Montco Defiant in Face of Commonwealth Suit Over Same-Sex Marriage
Montgomery County is digging in for what could be a protracted legal battle over the constitutionality of Pennsylvania’s long-standing ban on same-sex marriage. Two days after the commonwealth’s Department of Health filed a writ of mandamus seeking to enjoin Montco Register of Wills D. Bruce Hanes from issuing any more marriage licenses to same-sex couples, county solicitor Ray McGarry responded today with a petition to dismiss the state’s claim.
Montgomery County solicitor Ray McGarry issues a response to a state filing challenging the county’s same-sex marriage licenses.
Hanes began issuing marriage licenses to same-sex couples on July 24 after being contacted by an attorney representing two women who wished to get married. As of the end of the day Friday, Hanes had issued 62 marriage licenses to same-sex couples, 13 of which have been returned to the county after being used in wedding ceremonies.
In a press conference in Norristown today, Montgomery County solicitor McGarry argued that the Department of Health has no standing to pursue a case against Hanes and, even if it did, the Commonwealth Court — where the state’s petition was filed — lacks the jurisdiction to litigate it. Since Hanes is a judicial officer serving the Orphan’s Court of Montgomery County, McGarry said, state legal protocol dictates that the matter should be settled by the Supreme Court.
Montgomery County solicitor Ray McGarry talks to reporters after a press conference issuing the county’s response to a state filing challenging its issuance of marriage licenses to same-sex couples.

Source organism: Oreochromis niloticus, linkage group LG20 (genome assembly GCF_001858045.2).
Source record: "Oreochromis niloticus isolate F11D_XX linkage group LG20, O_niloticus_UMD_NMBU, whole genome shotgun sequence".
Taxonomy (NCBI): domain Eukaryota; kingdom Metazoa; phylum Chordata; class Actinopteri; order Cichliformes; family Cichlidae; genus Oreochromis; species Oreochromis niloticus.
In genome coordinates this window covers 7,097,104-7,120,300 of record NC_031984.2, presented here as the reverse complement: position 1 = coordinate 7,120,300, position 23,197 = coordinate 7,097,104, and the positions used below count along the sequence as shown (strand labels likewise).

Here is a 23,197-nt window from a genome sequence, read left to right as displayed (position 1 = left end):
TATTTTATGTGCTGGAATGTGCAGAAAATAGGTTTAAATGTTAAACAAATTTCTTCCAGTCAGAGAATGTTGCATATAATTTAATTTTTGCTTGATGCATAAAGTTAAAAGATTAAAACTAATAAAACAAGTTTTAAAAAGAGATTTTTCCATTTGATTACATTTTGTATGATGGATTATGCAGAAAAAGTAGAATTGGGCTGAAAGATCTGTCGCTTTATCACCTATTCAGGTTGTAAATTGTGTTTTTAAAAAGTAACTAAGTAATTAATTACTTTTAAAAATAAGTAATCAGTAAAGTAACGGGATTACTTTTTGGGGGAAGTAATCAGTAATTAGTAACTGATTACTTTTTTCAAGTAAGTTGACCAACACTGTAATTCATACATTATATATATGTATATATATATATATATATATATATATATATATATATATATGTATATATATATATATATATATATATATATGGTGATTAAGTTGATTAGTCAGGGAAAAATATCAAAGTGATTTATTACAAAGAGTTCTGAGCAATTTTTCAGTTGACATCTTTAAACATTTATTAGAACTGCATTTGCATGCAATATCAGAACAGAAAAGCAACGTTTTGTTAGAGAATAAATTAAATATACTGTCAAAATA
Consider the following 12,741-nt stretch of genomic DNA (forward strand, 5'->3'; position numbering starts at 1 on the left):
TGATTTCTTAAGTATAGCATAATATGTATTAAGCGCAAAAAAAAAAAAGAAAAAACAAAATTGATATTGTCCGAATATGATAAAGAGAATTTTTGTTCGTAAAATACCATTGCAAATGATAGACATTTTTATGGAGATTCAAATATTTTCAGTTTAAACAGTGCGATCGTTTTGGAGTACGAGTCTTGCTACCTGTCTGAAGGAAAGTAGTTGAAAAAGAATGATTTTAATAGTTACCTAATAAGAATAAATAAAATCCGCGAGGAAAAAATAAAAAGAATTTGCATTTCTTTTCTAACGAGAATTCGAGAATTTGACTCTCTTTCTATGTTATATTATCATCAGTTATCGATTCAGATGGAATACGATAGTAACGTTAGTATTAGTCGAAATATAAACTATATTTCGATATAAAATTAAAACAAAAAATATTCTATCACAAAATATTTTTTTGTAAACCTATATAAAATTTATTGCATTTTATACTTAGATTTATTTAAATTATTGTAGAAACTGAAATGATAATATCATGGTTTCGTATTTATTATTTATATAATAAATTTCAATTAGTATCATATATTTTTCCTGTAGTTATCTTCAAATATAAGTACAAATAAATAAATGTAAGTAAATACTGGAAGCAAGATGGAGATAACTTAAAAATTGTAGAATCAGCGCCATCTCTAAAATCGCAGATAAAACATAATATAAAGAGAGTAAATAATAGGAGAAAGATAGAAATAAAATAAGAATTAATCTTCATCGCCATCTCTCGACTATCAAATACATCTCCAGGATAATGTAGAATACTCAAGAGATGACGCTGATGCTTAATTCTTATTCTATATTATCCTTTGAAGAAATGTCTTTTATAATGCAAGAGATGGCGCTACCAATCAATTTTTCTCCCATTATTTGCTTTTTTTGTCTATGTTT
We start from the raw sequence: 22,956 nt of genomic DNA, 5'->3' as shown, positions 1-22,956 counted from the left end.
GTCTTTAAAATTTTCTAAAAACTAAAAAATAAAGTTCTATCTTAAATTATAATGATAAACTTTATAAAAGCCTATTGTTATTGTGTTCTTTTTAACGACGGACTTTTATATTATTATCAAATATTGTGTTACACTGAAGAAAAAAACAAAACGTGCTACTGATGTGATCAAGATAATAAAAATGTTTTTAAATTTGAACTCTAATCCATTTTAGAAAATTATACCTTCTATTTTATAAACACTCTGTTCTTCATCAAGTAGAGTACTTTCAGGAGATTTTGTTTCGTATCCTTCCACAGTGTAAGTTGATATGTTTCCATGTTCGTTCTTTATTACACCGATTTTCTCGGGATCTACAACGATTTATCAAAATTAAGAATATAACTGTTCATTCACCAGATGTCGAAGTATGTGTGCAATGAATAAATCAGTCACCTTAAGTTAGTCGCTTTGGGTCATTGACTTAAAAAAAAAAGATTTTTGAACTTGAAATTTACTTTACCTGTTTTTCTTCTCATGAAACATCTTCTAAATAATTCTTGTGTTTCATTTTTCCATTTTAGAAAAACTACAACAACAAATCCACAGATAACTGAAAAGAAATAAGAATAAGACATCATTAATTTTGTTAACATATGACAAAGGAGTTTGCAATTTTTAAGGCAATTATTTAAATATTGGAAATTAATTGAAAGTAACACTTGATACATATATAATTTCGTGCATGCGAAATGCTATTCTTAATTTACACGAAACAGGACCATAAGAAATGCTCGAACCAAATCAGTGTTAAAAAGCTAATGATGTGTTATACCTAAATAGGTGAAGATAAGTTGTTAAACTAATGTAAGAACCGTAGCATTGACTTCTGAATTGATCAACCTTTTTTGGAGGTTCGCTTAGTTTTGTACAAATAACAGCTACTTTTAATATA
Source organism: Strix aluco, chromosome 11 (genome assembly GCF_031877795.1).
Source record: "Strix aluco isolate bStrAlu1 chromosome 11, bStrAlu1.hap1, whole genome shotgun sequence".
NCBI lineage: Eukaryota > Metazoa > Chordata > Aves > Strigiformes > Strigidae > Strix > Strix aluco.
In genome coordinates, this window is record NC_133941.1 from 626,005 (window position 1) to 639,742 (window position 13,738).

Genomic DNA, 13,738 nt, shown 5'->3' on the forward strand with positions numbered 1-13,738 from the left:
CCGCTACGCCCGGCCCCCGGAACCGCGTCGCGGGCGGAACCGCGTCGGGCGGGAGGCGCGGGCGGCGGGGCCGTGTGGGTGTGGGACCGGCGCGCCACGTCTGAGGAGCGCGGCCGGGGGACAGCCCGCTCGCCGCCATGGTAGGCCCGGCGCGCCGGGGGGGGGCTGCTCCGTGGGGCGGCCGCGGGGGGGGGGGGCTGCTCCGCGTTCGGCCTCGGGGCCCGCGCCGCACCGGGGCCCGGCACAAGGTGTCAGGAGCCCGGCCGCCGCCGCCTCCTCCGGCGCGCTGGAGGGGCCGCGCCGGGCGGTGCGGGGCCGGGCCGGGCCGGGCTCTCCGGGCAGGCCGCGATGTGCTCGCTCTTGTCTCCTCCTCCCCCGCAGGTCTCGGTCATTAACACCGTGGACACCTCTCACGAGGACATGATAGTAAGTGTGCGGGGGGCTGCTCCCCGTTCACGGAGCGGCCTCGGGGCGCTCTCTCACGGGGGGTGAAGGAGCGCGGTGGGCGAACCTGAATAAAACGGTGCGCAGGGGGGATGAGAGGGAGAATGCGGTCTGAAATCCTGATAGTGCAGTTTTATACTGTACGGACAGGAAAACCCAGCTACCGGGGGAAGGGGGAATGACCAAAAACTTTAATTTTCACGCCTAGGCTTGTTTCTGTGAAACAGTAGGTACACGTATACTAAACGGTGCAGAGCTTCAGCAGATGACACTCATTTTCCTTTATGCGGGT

McGarry also responded to the state’s assertion that Hanes did not have the authority to act unilaterally in defiance of state law:
“What we have here is a situation where Bruce Hanes took an oath of office, and that oath required him to fulfill the duties of his office by following both the United States Constitution and the Pennsylvania Constitution. So he was left in a dilemma where there’s a statute which says that he can’t do something … which both he believes, and the [Pennsylvania] Attorney General has stated she believes, is unconstitutional. Being left with the dilemma of deciding between these laws, he decided that the Constitution is the law he should follow.”
McGarry said there has been no direct coordination between his office and the ACLU — which is pursuing a case in federal court challenging Pennsylvania’s gay marriage ban — or any of the couples that have been married using the county-issued licenses.
Asked whether he will appeal a ruling in favor of the state, McGarry said that remains to be seen.
“I’ll sit down with my client and discuss what our options are at that time,” he said. “This is a process. We’re waiting to see where it goes next.”